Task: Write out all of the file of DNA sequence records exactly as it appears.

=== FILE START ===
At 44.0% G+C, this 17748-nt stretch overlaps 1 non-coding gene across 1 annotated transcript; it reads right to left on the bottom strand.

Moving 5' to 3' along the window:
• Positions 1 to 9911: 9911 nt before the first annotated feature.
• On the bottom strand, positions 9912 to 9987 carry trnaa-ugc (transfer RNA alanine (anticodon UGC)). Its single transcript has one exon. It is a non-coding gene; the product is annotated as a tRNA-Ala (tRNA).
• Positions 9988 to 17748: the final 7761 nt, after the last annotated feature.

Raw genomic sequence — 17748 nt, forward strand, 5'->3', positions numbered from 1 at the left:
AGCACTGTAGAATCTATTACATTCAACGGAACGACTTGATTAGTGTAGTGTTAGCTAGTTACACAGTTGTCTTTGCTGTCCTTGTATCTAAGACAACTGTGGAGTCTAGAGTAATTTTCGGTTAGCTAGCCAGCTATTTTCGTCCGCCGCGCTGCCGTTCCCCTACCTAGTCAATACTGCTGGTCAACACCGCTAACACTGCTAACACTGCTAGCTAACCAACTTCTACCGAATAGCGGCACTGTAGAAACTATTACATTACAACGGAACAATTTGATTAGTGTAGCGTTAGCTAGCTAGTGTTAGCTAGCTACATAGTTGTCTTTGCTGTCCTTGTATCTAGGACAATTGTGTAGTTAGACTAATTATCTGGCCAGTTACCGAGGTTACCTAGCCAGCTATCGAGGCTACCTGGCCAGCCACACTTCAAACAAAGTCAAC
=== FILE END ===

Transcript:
At 44.0% G+C, this 17748-nt stretch overlaps 1 non-coding gene across 1 annotated transcript; it reads right to left on the bottom strand.

Moving 5' to 3' along the window:
• Positions 1 to 9911: 9911 nt before the first annotated feature.
• On the bottom strand, positions 9912 to 9987 carry trnaa-ugc (transfer RNA alanine (anticodon UGC)). Its single transcript has one exon. It is a non-coding gene; the product is annotated as a tRNA-Ala (tRNA).
• Positions 9988 to 17748: the final 7761 nt, after the last annotated feature.

Raw genomic sequence — 17748 nt, forward strand, 5'->3', positions numbered from 1 at the left:
AGCACTGTAGAATCTATTACATTCAACGGAACGACTTGATTAGTGTAGTGTTAGCTAGTTACACAGTTGTCTTTGCTGTCCTTGTATCTAAGACAACTGTGGAGTCTAGAGTAATTTTCGGTTAGCTAGCCAGCTATTTTCGTCCGCCGCGCTGCCGTTCCCCTACCTAGTCAATACTGCTGGTCAACACCGCTAACACTGCTAACACTGCTAGCTAACCAACTTCTACCGAATAGCGGCACTGTAGAAACTATTACATTACAACGGAACAATTTGATTAGTGTAGCGTTAGCTAGCTAGTGTTAGCTAGCTACATAGTTGTCTTTGCTGTCCTTGTATCTAGGACAATTGTGTAGTTAGACTAATTATCTGGCCAGTTACCGAGGTTACCTAGCCAGCTATCGAGGCTACCTGGCCAGCCACACTTCAAACAAAGTCAAC